SnpEff  was used to annotate variants and effect prediction, and to classify the effects of variants by ‘functional classes’ (missense, nonsense and silent), by ‘impact’ (high, moderate, low and modifier), and by ‘type and region’ (downstream, exon, intergenic, intron, splice site acceptor, splice site donor, splice site region, transcript, upstream, UTR 3′, and UTR 5′). Then all genes that had “high impact variants” were analyzed with “Blast2GO Pro” (trial version) software  for gene ontology and to categorize gene functions into three classes: biological process, cellular components and molecular function. With Blast2GO Pro, KEGG pathways of these genes were also developed to analyze their function. All the mapped reads were evaluated to find structural variants. CNVnator  was used in the present study to find structural variants. CNVnator analyzes the “read of depth” from alignment to predict the structural variants. Copy number variations were detected by CNVkit .
Some SNPs were randomly selected for the validation. Eight primer pairs were designed to amplify the regions (each with 500-600 bp length) which have a total of 96 SNPs. DNA was extracted from single whiteflies by the CTAB method . Each region was amplified using DNA extracted from a single whitefly. PCR were performed in 50 μL reactions using DreamTaq Green PCR Master Mix (Thermo Fisher Scientific). PCR cycling parameters were one denaturation cycle of 94 °C for 5 min, followed by 35 cycles of 94 °C for 1 min, 54 °C for 30s, and 72 °C for 40 s, followed by a final extension of 72 °C for 7 min. PCR products were visualized on a 1% agarose gel. Amplified products were purified by “AxyPrep PCR Clean-up Kit” and then these were sequenced by the Sanger method . The sequenced reads were aligned with MEAM1 sequences by DNAStar software to validate the predicted SNPs.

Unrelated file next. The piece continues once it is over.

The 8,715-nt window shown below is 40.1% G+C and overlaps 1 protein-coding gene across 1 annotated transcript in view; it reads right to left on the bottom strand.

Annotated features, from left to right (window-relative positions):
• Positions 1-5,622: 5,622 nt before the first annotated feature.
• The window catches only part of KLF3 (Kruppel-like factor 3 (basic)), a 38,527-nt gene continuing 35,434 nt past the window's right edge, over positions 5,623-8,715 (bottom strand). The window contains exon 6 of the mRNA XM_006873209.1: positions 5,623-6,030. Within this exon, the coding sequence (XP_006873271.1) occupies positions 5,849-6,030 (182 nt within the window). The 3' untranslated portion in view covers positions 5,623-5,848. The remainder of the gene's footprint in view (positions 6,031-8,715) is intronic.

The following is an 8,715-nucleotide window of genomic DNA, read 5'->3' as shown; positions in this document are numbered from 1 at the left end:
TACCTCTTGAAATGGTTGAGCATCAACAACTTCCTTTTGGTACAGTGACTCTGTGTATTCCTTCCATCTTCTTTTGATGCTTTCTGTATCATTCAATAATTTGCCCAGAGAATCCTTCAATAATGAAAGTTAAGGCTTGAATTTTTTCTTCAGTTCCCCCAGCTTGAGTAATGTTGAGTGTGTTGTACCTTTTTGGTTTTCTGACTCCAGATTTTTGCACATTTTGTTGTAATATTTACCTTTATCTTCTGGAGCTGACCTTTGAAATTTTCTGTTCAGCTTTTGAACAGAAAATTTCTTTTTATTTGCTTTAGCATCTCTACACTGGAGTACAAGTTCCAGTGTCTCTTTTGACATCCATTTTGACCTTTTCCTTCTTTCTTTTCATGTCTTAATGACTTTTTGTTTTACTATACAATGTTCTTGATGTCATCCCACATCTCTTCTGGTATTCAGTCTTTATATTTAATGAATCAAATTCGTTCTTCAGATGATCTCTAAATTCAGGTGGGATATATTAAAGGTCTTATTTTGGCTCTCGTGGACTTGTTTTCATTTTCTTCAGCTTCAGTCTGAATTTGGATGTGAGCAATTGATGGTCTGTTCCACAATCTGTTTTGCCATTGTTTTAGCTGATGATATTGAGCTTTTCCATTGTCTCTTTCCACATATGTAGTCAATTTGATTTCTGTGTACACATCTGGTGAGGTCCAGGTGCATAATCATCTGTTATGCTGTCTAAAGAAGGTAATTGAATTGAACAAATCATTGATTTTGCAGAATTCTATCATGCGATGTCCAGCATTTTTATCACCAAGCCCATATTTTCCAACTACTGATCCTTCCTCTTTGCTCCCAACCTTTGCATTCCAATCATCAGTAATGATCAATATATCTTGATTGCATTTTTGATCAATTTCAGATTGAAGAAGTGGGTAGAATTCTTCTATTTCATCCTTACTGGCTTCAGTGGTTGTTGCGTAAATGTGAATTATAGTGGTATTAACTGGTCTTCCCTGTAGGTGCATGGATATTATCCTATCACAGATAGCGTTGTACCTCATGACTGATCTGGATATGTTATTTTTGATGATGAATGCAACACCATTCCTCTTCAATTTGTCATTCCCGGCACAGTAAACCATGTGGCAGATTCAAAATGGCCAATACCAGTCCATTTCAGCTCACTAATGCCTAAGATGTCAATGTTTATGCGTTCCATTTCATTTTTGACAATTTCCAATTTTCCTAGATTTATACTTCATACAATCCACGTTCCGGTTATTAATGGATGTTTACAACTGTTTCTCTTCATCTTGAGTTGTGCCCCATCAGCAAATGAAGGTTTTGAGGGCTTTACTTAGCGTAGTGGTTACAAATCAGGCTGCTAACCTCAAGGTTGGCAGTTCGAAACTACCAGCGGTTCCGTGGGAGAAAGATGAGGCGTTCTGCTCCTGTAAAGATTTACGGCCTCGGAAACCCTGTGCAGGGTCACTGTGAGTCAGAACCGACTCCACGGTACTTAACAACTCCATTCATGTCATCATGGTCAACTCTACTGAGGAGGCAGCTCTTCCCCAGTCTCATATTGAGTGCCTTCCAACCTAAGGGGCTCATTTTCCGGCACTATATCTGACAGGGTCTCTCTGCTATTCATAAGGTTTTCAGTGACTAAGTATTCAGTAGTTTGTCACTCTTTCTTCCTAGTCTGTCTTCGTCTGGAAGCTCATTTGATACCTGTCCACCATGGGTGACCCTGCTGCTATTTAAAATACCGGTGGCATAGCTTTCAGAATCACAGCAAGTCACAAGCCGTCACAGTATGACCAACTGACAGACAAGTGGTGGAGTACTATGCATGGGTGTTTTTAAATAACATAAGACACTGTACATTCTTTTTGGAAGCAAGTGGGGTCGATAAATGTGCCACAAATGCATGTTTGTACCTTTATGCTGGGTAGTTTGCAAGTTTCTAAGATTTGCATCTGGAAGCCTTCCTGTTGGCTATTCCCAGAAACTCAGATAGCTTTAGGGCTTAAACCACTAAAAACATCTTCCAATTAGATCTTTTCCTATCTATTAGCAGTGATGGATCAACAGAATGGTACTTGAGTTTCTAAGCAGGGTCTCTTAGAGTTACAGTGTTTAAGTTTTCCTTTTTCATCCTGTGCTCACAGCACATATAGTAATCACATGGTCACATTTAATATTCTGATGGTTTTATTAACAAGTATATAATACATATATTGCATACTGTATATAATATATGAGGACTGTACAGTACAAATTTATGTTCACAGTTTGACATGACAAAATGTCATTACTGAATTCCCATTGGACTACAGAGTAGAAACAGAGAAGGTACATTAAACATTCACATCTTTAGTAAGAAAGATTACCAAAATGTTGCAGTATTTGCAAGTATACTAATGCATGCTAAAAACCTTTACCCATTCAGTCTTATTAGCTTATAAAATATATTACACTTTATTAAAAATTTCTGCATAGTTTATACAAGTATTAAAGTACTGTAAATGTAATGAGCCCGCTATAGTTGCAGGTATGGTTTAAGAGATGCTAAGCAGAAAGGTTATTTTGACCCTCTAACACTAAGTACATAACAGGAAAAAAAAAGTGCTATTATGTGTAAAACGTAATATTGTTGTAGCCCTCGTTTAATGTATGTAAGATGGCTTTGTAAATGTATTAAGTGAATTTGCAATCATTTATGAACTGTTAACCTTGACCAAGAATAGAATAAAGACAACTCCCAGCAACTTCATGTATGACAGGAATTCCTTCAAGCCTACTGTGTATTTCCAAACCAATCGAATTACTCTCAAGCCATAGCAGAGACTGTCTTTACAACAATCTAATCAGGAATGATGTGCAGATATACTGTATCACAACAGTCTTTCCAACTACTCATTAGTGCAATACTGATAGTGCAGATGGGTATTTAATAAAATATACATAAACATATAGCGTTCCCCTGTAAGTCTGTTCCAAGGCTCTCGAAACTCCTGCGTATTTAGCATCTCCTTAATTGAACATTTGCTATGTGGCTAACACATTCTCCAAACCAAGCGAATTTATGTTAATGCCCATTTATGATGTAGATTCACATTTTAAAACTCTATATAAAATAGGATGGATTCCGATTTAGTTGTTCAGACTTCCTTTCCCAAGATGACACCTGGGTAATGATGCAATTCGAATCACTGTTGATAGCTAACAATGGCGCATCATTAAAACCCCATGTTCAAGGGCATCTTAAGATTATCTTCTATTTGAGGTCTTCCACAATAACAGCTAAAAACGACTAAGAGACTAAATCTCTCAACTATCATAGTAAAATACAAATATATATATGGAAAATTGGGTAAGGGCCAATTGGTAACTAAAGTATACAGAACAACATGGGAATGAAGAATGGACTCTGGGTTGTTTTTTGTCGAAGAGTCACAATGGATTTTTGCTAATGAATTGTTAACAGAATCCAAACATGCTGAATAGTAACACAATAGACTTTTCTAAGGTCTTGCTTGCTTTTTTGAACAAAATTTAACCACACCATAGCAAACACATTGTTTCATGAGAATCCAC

We also analyzed the previously published transcriptomic data of MEAM1 [4, 6, 34]. They reported some genes that were associated with virus transmission (TYLCV and ToCV) and insecticide resistance. In our data we identified genes which had high impact variants and as well as genes previously reported as differentially expressed under virus or insecticide treatment.
Availability of data and materials
The raw data of sequencing reads is submitted to SRA database of NCBI. The data can be accessed with these accession numbers: SRR8656460, SRR8656459, SRR8656466, SRR8656463, SRR8656456, SRR8656455, SRR8656458, SRR8656467, SRR8656465, SRR8656464, SRR8656462, SRR8656461, SRR8656457.
Cetyl Trimethyl Ammonium Bromide
Genome Analysis Tool Kit
Middle East Asia Minor 1
Mitochondrial Cytochrome Oxidase Subunit I
Singe Nucleotide Polymorphism
Tomato leaf curl Hainan virus
Tomato yellow leaf curl virus